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Walker HK, Hall WD, Hurst JW, editors. Clinical Methods: The History, Physical, and Laboratory Examinations. 3rd edition. Boston: Butterworths; 1990.

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Clinical Methods: The History, Physical, and Laboratory Examinations. 3rd edition.

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Chapter 163The Temporomandibular Joint Examination



The temporomandibular joint (TMJ) is the articulation of the mandibular condyle with the glenoid fossa of the temporal bone. Normal movement of the mandible depends on proper function of the TMJ. Externally, the preauricular area lies directly over the joint.


Begin by inspecting the preauricular area for swelling or erythema. Palpate directly over the joint while the patient opens and closes the mandible, and the extent of mandibular condylar movement can be assessed. Normally, condylar movement is easily felt. Have the patient close slowly, and you will feel the condyle move posteriorly against your finger. Tenderness elicited by this maneuver is invariably associated with articular inflammation. Palpate the superficial temporal artery for nodularity and tenderness.

Palpate the masticatory and cervical muscles and search for areas of tenderness or sustained contraction. Begin with the sternocleidomastoid, trapezius, and posterior cervical muscles. Palpate the masseter at its attachments to the zygomatic arch and angle of the mandible, the temporalis both in the temporal fossa and intraorally along the ascending ramus of the mandible, and the medial pterygoid bimanually, placing one finger externally at the medial aspect of the angle of the mandible and the other finger orally in the lingual vestibule in the retromolar region. The lateral pterygoid is accessible to the examining finger intraorally posterior to the maxillary tuberosity. Areas of identified muscle spasm or tenderness can be injected with local anesthesia, 2% lidocaine or 0.5% bupivacaine without epinephrine, or can be sprayed with fluoromethane or ethyl chloride to determine if these areas are the cause of the patient's symptoms.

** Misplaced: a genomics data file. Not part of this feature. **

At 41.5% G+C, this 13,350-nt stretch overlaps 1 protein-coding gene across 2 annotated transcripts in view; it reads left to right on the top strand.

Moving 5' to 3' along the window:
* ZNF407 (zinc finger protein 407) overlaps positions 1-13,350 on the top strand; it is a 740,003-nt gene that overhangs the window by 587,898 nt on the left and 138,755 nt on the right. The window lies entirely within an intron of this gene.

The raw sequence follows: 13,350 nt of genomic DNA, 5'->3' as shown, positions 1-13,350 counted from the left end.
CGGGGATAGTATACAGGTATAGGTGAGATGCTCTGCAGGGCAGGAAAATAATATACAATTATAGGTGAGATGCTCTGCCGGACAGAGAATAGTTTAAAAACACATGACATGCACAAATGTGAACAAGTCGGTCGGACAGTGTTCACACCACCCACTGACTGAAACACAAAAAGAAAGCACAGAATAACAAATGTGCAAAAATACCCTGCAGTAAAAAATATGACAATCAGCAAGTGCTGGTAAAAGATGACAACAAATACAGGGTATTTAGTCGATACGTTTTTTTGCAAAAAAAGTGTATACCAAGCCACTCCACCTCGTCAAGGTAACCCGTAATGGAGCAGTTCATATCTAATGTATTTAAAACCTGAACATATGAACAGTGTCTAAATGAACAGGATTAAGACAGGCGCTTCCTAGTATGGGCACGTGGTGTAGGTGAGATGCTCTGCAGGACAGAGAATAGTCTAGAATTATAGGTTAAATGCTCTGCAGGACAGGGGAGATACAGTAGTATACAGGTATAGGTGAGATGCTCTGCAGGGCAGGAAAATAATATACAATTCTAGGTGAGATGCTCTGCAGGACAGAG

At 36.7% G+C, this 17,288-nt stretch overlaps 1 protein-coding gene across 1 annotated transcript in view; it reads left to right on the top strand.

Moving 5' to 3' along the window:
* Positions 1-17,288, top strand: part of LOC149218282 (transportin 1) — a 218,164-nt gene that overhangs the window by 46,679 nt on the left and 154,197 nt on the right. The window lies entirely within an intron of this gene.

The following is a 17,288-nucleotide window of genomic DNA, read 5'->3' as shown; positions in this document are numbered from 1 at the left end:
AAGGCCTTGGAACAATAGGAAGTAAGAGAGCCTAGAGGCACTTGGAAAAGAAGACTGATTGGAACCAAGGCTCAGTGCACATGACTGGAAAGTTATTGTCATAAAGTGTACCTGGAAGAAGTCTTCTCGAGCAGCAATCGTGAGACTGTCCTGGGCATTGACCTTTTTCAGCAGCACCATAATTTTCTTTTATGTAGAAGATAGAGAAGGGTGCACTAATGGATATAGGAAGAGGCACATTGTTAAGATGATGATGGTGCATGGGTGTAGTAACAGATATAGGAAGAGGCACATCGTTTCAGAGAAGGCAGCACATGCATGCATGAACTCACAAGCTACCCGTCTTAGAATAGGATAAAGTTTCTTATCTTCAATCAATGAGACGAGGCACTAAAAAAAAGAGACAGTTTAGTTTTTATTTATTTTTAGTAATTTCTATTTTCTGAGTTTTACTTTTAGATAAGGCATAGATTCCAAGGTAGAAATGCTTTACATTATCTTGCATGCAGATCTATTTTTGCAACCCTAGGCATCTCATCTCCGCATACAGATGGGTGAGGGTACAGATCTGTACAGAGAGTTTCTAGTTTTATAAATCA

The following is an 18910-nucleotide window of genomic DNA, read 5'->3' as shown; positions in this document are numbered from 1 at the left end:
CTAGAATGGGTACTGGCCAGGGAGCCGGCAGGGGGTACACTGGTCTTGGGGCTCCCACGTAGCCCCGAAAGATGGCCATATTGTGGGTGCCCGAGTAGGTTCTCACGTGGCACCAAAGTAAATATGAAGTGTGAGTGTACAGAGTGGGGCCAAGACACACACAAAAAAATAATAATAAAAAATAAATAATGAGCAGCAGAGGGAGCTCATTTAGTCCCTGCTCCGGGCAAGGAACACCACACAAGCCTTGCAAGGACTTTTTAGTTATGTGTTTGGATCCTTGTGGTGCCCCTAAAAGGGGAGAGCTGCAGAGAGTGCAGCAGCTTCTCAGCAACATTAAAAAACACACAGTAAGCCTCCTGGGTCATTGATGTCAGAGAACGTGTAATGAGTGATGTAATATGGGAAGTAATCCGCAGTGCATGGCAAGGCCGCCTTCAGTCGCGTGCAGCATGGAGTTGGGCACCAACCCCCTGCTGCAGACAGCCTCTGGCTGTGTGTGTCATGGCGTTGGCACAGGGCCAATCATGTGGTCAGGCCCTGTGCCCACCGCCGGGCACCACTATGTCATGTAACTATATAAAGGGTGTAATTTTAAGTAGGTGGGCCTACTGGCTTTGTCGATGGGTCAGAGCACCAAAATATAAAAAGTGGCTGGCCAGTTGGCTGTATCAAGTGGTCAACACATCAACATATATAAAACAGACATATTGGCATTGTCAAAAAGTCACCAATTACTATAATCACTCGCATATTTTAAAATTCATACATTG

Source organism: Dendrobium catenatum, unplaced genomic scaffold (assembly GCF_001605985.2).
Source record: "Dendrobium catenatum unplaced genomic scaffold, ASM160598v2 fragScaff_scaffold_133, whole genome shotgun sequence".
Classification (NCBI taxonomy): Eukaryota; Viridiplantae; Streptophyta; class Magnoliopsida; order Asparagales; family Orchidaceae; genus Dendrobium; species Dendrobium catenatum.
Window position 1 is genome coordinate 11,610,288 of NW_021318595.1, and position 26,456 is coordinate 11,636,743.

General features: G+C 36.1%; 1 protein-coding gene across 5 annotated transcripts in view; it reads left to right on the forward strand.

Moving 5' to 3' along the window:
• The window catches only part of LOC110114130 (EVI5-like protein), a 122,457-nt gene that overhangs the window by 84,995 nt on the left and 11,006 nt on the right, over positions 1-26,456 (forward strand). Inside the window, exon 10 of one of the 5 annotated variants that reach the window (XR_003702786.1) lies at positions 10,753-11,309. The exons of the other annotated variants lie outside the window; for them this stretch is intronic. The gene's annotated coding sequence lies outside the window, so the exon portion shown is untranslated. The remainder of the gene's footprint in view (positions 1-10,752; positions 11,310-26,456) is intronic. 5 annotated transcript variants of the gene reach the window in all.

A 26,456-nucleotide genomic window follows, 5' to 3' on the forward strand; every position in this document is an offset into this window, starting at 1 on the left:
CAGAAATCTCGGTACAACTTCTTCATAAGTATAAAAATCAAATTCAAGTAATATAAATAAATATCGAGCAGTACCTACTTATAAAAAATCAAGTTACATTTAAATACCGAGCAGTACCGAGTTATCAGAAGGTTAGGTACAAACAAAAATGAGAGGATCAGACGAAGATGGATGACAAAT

Examine the external auditory canal and tympanic membrane with the otoscope and do tuning fork tests to rule out ear pathology, particularly important in patients who complain of hearing changes in association with TMJ symptoms. An audiogram may be indicated if hearing loss is suspected.

The joint is auscultated during mandibular motion. The normal joint functions relatively quietly. Listen for crepitus or grinding and clicking or popping sounds.

The degree of mandibular opening is measured using the distance between the incisal edges of upper and lower anterior teeth. Opening of less than 35 mm is considered abnormal in an adult. There is no upper limit of normal, but few patients can exceed 60 mm comfortably. Observe the opening pattern for deviation. The mandible often deviates toward the affected side during opening because of muscle spasm or mechanical locking by a displaced meniscus.

Examine the hands for signs of systemic disease (e.g., Heberden's modes of osteoarthrosis, ulnar deviation of rheumatoid arthritis), which may also involve the TMJ. Laboratory tests (e.g., complete blood count, erythrocyte sedimentation rate, rheumatoid factor, antinuclear antibody, serum uric acid) are helpful when a systemic cause for TMJ disease is suspected.

Radiographs provide useful information about bony architecture of the joint and movement of the condyles during mandibular opening. Lateral transcranial films display the anteroposterior contour of the bony joint structures, whereas transpharyngeal or transorbital x-rays show mediolateral condylar anatomy. Tomograms or a computed tomographic scan determine the extent of a joint ankylosis or tumor. Arthrography or magnetic resonance imaging (MRI) is helpful in determining the position, movement, and integrity of the meniscus.

Basic Science

The temporomandibular articulation is unique in the body in that the two joints must always move simultaneously. Two distinct movements, rotation and translation, occur in the joint during mandibular opening and closing. The TMJ, therefore, is called a ginglymoarthroidal joint.

Mandibular opening is initiated by action of the suprahyoid muscles. Simple rotation of the mandibular condyle in the glenoid fossa accounts for the first 25 mm of interincisal opening. Further opening is due to a forward gliding or translation of the condyle along the posterior slope of the articular eminence. Forward motion of the condyle is guided by action of the lateral pterygoid muscle. Mandibular closure is due to action of the temporalis, masseter, and medial pterygoid muscles.